APRIL 1, 2009 MY STAR REVISITED: 1940 Dodge–A sensible 12 second family car



Tim Anderson is a hands-on guy.

He is one of those rare naturally talented guys that most of us aren’t.

‘About 12 years ago Tim decided that he wanted to take on a street and strip car project. It came with two conditions: one, it had to be 100% Mopar.’

That was Tim’s condition.

The second was his wife’s condition…

The car had to be able to comfortably haul the kids so Tim was faced with the daunting prospect of building a 12 second soccer mom car. Try building a car to haul around the Walton family in comfort and still make it incredibly fast.

One more thing-the car had to be built on a strict budget that gave priority to things like schoolbooks over a new big block motor.


Tim found the perfect car-a 1940 Dodge 4 door sedan. Lots of rear seat room for the kids and lots of room under the hood for a giant 458 cubic inch Mopar monster motor. He kept it fairly sedate looking to sell his wife on the functional suburban family hauler idea.

That plus the thousands and thousands of dollars Tim saved by doing virtually all of the work on the car convinced his wife that the car was a pretty good idea. He caved in on the paint job-sometimes you have to call a pro to get that perfect look.But overall Tim pulled this classic project off simply because he was patient, talented and willing to wait until he could afford a part here and a part there.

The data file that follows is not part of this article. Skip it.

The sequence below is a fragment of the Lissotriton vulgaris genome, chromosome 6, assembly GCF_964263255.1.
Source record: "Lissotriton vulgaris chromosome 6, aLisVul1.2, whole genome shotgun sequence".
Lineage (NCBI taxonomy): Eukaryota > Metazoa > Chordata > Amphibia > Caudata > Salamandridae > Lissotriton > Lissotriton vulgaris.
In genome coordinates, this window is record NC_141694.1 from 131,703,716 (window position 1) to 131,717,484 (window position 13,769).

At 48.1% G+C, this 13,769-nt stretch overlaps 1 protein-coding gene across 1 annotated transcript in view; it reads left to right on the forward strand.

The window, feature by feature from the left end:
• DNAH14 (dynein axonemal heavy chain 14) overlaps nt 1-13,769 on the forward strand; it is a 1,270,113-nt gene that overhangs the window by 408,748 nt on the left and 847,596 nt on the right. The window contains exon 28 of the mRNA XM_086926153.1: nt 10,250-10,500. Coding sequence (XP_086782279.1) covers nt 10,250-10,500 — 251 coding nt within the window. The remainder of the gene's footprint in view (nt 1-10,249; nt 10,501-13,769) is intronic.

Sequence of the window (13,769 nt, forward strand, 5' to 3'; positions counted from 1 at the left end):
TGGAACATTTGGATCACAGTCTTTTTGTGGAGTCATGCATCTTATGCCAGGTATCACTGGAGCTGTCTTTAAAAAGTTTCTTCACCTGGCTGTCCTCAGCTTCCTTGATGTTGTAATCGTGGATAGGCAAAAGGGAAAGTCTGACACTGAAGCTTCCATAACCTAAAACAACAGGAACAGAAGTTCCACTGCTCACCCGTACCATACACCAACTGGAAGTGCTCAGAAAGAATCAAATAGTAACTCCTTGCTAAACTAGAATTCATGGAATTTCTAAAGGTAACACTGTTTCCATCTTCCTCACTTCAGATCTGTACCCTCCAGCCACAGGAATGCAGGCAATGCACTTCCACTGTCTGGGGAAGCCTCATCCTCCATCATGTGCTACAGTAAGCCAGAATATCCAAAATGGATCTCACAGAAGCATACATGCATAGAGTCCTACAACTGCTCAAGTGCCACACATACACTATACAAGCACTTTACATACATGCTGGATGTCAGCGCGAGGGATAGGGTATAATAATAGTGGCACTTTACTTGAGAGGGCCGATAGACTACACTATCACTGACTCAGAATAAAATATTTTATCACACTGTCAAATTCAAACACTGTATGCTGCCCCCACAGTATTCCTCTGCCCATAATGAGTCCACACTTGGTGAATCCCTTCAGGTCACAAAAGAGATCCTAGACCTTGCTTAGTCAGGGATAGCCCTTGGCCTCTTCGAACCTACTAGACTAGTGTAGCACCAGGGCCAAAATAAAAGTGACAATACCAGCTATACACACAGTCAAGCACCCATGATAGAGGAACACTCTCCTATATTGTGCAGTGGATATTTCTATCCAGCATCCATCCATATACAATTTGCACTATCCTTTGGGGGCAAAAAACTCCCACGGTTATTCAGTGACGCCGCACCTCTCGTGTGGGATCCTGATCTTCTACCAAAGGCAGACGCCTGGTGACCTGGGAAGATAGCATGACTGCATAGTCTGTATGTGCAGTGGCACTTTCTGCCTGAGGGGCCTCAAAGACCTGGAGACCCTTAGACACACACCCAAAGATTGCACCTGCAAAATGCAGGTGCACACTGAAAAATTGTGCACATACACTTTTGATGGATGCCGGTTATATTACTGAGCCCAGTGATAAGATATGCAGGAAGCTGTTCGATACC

The family came first but a few years ago Tim debuted the car at a show and then the drag strip.You might wonder how the car did after years of building.

Simple answer? Tim does a 12 second 109 mph quarter mile and hauls the family to as many shows as he can. In fact the car is such a part of the family it was the wedding car for his son and his new bride-no; they weren’t late for any of the ceremonies.Tim still works within that automotive budget.


Consequently, he drove it less in the summer of 2008 simply because a tank of gas cost the equivalent of a mortgage payment. The hi-test stuff that Tim runs cost three mortgage payments per tank.

That just goes to prove that car guys with families are always sticking to a budget-even after the car is done.

Jerry Sutherland